The Story About the Baby, Volume 24.

Our mighty nation has just celebrated Independence Day, which, for this new parent, means one thing. I got to take my five month old daughter Cordelia and let her listen to explosions for the first time. She dealt with the firecrackers and bottle rockets with relaxed dignity, up to the point where she completely lost her shit.

I also gave her a chance to spend time around her normal relatives. “Normal,” in this case, meaning “Don’t write whacked out shit about their own children and post it on the Internet.”

“Could I have some explosives to set off near my child?”

I am raising my child in western Washington state. The Suquamish Indian reservation is conveniently and centrally located here. The local Native American population is allowed to sell all manner of normally illegal fireworks, usually from wooden shacks along the highway that passes through their reservation. This creates a cherished local tradition: families go to the rez to buy sacks of small explosives to take home and set off near their children.

Of course, it is illegal to buy fireworks on the reservation and carry them off. But everyone does it anyway. This provides a useful and educational example to children which helps guide their choices when first exposed to marijuana.

Anyway, on the way to my grandparents’ house, passing through the Suquamish reservation, my wife and I stopped the car at one of the convenient wooden shacks, got out, and bought some small explosives, made in some Asian country or other with what experience has shown me is minimal concern for quality control. Then we took our baby and our new explosives and joined with my family, each member of which had brought explosives of his or her own. Then we all started eating pork ribs and drinking alcohol.

I could talk about little Cordelia’s surprisingly bland reaction to the firecrackers, but I still can’t get over what was written on the bag in which the fireworks were placed when I bought them (at the wooden shack along the highway in the Indian reservation). There was a list of safety suggestions given by a character named, I swear to God, Freddy Firework. The first one was:

“Always purchase fireworks from a reliable source.”

This brings two questions to my mind:

One. Is a wooden shack by the highway in the Indian reservation a “reliable source?”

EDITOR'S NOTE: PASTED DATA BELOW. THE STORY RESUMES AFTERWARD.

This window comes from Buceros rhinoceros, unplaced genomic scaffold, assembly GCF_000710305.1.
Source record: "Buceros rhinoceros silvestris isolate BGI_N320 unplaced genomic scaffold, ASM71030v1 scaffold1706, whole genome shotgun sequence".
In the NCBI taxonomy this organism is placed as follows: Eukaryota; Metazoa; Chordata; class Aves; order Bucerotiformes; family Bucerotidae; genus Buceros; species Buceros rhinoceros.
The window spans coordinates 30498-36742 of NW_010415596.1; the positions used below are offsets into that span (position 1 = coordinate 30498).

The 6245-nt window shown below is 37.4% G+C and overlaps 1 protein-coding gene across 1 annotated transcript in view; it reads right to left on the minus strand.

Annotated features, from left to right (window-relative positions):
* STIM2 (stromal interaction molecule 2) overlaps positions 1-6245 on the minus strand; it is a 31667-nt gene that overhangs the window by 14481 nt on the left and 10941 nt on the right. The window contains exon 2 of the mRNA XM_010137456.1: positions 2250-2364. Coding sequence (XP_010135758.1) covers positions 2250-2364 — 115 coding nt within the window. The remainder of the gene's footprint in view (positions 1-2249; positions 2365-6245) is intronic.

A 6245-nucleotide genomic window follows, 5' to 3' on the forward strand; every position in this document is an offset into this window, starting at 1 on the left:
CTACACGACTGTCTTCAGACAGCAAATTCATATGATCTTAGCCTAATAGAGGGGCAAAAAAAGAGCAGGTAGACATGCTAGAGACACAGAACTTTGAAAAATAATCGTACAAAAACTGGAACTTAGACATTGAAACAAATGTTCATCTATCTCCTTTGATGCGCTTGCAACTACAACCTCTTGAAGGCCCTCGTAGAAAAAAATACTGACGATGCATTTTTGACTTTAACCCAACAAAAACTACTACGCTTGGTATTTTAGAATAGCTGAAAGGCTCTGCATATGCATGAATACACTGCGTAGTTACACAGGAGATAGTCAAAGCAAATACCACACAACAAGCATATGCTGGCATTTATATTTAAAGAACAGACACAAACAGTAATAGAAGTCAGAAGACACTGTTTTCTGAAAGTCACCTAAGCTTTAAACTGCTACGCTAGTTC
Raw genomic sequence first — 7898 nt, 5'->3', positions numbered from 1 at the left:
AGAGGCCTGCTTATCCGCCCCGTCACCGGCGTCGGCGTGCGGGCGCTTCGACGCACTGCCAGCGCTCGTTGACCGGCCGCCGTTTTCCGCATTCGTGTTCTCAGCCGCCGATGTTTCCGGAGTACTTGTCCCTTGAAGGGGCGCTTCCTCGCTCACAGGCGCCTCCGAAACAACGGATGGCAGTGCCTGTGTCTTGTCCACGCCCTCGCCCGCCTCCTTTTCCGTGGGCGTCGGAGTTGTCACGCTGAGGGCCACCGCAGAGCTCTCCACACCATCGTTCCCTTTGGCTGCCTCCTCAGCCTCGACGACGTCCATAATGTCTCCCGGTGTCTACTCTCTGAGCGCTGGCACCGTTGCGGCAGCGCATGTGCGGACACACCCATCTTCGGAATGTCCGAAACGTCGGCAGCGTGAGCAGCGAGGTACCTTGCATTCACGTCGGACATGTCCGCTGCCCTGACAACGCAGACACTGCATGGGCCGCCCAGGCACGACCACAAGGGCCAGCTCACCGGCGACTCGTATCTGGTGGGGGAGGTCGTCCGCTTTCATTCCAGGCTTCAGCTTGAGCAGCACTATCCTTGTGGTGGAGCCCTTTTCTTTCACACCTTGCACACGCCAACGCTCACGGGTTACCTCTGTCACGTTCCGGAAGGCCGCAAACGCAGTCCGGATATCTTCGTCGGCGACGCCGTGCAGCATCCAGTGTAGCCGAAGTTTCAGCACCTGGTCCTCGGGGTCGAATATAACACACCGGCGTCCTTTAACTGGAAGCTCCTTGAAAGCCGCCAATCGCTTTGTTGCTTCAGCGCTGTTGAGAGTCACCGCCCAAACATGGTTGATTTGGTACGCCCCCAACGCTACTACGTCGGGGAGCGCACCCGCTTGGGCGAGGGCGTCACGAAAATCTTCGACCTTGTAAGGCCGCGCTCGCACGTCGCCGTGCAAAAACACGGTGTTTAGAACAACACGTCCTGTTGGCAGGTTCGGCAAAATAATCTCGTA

Two. What on Earth would it take to NOT be a reliable source? A one-eyed gypsy named Stavros selling M-80s out of the trunk of his Plymouth?

I must consider said wooden shack to be a reliable source, however, since I did buy explosives there, and I did set them off near my child. It was necessary. Otherwise, how would she learn what July Fourth is all about?

How Can I Be So CRUEL!?!?

The holiday meant spending time around relatives, most of which have been reading the installments of this journal. So, of course, I got asked a question I’ve been asked a lot lately. Namely: “How can you write these things about your daughter? Won’t she hate you? Won’t she need years of therapy?”

My response to this, of course, is abject shame and remorse. I don’t know how I brought myself to reveal all the terribly private secrets I have about my daughter. For example, I have written that:

Cordelia, my 5 month old baby, occasionally cries and has difficulty going to sleep. (“You monster! How can you say such a thing!”)

She does not have control over her bodily waste, and sometimes pees and poos unexpectedly. Because of this, she wears a diaper. (“Gasp! How will she ever forgive you for revealing that?”)

Her brain has not yet developed very much. She can not walk or talk. (“You COCKSUCKER!”)

In fact, even though she is an advanced five months old, she has only the crudest control over her body. (“You have gone beyond the pale by revealing such information.”)

Sometimes, especially when teething or tired, she is fussy and moody. (“Aiiiyyyeee! My brain! It is exploding!”)

She is cute. (“KAPOW!”)

To be honest, I sort of hope that, one day, Cordelia will enjoy reading about what she was like when she was a baby. Like a photo album, but less crushingly dull. And if, somehow, I screw up and mistakenly raise a humorless little prig, well, then her anger at me for writing this will be my punishment.